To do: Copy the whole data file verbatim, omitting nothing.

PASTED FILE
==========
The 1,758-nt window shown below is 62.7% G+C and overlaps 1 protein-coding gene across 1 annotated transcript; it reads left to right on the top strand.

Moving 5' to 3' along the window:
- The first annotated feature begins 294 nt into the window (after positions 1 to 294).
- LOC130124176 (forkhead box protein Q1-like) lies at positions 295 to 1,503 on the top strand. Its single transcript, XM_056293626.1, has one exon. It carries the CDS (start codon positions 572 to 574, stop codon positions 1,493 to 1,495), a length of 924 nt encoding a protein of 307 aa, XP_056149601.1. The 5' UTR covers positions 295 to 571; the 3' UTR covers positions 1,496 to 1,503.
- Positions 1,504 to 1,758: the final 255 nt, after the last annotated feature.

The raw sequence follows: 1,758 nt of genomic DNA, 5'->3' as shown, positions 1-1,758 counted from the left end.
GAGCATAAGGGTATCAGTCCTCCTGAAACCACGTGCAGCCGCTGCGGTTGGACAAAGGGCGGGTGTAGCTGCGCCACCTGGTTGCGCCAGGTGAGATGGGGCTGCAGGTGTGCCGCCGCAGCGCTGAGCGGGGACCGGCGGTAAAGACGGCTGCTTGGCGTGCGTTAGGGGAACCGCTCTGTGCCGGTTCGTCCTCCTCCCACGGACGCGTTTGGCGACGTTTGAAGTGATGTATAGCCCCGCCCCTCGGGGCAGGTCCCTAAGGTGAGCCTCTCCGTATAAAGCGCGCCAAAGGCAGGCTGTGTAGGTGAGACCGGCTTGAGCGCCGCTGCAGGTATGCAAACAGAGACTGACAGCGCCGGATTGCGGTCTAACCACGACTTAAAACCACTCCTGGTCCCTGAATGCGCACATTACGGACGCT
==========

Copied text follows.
The 1,758-nt window shown below is 62.7% G+C and overlaps 1 protein-coding gene across 1 annotated transcript; it reads left to right on the top strand.

Moving 5' to 3' along the window:
- The first annotated feature begins 294 nt into the window (after positions 1 to 294).
- LOC130124176 (forkhead box protein Q1-like) lies at positions 295 to 1,503 on the top strand. Its single transcript, XM_056293626.1, has one exon. It carries the CDS (start codon positions 572 to 574, stop codon positions 1,493 to 1,495), a length of 924 nt encoding a protein of 307 aa, XP_056149601.1. The 5' UTR covers positions 295 to 571; the 3' UTR covers positions 1,496 to 1,503.
- Positions 1,504 to 1,758: the final 255 nt, after the last annotated feature.

The raw sequence follows: 1,758 nt of genomic DNA, 5'->3' as shown, positions 1-1,758 counted from the left end.
GAGCATAAGGGTATCAGTCCTCCTGAAACCACGTGCAGCCGCTGCGGTTGGACAAAGGGCGGGTGTAGCTGCGCCACCTGGTTGCGCCAGGTGAGATGGGGCTGCAGGTGTGCCGCCGCAGCGCTGAGCGGGGACCGGCGGTAAAGACGGCTGCTTGGCGTGCGTTAGGGGAACCGCTCTGTGCCGGTTCGTCCTCCTCCCACGGACGCGTTTGGCGACGTTTGAAGTGATGTATAGCCCCGCCCCTCGGGGCAGGTCCCTAAGGTGAGCCTCTCCGTATAAAGCGCGCCAAAGGCAGGCTGTGTAGGTGAGACCGGCTTGAGCGCCGCTGCAGGTATGCAAACAGAGACTGACAGCGCCGGATTGCGGTCTAACCACGACTTAAAACCACTCCTGGTCCCTGAATGCGCACATTACGGACGCT